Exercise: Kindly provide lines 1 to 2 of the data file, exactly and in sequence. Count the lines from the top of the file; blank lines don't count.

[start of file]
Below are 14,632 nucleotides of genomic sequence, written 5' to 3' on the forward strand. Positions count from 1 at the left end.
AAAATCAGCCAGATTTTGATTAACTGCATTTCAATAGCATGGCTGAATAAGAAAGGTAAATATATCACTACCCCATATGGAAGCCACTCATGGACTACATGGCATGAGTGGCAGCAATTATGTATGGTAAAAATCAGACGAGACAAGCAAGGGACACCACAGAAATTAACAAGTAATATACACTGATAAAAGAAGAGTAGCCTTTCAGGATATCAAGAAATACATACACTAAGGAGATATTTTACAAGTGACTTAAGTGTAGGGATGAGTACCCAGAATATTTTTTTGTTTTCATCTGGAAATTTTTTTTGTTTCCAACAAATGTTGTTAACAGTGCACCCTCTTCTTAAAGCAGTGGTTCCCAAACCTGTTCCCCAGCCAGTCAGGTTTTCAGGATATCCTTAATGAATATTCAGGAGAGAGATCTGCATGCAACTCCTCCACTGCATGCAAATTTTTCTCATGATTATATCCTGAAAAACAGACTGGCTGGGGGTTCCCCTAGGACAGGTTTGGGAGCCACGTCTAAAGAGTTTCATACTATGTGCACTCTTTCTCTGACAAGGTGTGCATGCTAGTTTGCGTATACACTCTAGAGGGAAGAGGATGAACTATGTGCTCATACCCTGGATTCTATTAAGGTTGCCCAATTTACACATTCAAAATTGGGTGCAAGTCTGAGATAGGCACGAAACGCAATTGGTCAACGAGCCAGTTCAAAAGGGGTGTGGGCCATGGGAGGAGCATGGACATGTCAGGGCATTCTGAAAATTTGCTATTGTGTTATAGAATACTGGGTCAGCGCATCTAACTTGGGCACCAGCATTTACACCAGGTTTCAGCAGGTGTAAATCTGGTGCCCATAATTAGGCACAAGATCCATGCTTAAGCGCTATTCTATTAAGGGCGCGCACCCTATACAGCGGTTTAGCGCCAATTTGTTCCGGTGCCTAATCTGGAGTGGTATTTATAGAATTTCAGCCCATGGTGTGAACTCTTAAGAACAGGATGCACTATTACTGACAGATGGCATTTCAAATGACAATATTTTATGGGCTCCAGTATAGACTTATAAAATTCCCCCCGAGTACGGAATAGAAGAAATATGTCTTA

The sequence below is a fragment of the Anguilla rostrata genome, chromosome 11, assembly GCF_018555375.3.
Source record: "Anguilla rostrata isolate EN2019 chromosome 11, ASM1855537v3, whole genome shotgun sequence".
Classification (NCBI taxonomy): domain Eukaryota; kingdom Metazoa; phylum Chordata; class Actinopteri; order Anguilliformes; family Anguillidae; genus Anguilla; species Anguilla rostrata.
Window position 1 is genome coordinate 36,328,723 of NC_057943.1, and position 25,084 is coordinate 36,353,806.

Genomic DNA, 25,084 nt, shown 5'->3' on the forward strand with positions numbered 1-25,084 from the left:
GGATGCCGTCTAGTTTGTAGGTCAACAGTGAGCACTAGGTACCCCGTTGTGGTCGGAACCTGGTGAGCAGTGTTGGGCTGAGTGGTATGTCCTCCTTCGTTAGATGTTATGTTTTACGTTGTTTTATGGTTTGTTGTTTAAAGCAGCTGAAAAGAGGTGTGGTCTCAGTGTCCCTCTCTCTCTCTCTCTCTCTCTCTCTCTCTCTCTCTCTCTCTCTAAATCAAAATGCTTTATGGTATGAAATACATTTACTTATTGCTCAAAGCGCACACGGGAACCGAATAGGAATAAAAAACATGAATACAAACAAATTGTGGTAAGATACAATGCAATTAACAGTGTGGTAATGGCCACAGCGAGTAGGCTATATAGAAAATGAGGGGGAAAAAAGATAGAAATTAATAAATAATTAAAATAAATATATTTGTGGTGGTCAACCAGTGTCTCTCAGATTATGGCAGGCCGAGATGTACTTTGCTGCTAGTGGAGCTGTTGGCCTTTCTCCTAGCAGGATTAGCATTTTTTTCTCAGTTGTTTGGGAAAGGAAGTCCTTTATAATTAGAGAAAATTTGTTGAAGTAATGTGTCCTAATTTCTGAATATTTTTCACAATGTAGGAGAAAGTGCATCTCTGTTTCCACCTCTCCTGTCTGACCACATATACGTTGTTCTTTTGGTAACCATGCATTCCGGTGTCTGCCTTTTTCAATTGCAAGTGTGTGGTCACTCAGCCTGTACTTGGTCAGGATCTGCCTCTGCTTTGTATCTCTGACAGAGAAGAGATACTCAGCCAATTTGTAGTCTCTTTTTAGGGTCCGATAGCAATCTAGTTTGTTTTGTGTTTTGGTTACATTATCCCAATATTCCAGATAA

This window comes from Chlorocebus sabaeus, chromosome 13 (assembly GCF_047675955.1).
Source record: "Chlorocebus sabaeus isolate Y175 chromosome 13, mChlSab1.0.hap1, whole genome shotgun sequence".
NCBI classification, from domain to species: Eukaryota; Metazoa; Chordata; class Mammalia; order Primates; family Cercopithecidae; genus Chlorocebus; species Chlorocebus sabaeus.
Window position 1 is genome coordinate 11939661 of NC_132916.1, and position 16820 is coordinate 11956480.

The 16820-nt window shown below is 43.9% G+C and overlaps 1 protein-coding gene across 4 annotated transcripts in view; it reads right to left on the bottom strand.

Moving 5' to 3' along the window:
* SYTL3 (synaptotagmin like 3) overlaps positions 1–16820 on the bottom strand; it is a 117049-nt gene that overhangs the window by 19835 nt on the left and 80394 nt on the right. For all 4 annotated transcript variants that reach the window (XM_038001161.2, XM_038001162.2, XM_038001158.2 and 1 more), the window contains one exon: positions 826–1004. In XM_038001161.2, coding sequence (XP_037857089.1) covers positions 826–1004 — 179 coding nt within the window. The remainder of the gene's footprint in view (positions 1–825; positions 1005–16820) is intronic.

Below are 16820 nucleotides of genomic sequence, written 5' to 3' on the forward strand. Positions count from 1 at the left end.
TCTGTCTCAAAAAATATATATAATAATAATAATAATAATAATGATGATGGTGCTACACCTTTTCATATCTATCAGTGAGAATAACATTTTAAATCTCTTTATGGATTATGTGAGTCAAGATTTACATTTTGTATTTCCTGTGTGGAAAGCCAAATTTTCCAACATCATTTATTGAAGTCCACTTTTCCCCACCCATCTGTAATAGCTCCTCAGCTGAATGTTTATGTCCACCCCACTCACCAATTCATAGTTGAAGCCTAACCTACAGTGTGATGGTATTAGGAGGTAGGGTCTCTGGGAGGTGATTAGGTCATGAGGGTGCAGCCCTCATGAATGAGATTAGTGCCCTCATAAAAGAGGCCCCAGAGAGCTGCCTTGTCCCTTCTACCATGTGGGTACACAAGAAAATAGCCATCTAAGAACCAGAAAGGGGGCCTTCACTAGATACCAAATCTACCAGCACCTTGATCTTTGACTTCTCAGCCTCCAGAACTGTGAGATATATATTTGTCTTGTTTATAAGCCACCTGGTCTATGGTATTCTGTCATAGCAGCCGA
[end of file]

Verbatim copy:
Below are 14,632 nucleotides of genomic sequence, written 5' to 3' on the forward strand. Positions count from 1 at the left end.
AAAATCAGCCAGATTTTGATTAACTGCATTTCAATAGCATGGCTGAATAAGAAAGGTAAATATATCACTACCCCATATGGAAGCCACTCATGGACTACATGGCATGAGTGGCAGCAATTATGTATGGTAAAAATCAGACGAGACAAGCAAGGGACACCACAGAAATTAACAAGTAATATACACTGATAAAAGAAGAGTAGCCTTTCAGGATATCAAGAAATACATACACTAAGGAGATATTTTACAAGTGACTTAAGTGTAGGGATGAGTACCCAGAATATTTTTTTGTTTTCATCTGGAAATTTTTTTTGTTTCCAACAAATGTTGTTAACAGTGCACCCTCTTCTTAAAGCAGTGGTTCCCAAACCTGTTCCCCAGCCAGTCAGGTTTTCAGGATATCCTTAATGAATATTCAGGAGAGAGATCTGCATGCAACTCCTCCACTGCATGCAAATTTTTCTCATGATTATATCCTGAAAAACAGACTGGCTGGGGGTTCCCCTAGGACAGGTTTGGGAGCCACGTCTAAAGAGTTTCATACTATGTGCACTCTTTCTCTGACAAGGTGTGCATGCTAGTTTGCGTATACACTCTAGAGGGAAGAGGATGAACTATGTGCTCATACCCTGGATTCTATTAAGGTTGCCCAATTTACACATTCAAAATTGGGTGCAAGTCTGAGATAGGCACGAAACGCAATTGGTCAACGAGCCAGTTCAAAAGGGGTGTGGGCCATGGGAGGAGCATGGACATGTCAGGGCATTCTGAAAATTTGCTATTGTGTTATAGAATACTGGGTCAGCGCATCTAACTTGGGCACCAGCATTTACACCAGGTTTCAGCAGGTGTAAATCTGGTGCCCATAATTAGGCACAAGATCCATGCTTAAGCGCTATTCTATTAAGGGCGCGCACCCTATACAGCGGTTTAGCGCCAATTTGTTCCGGTGCCTAATCTGGAGTGGTATTTATAGAATTTCAGCCCATGGTGTGAACTCTTAAGAACAGGATGCACTATTACTGACAGATGGCATTTCAAATGACAATATTTTATGGGCTCCAGTATAGACTTATAAAATTCCCCCCGAGTACGGAATAGAAGAAATATGTCTTA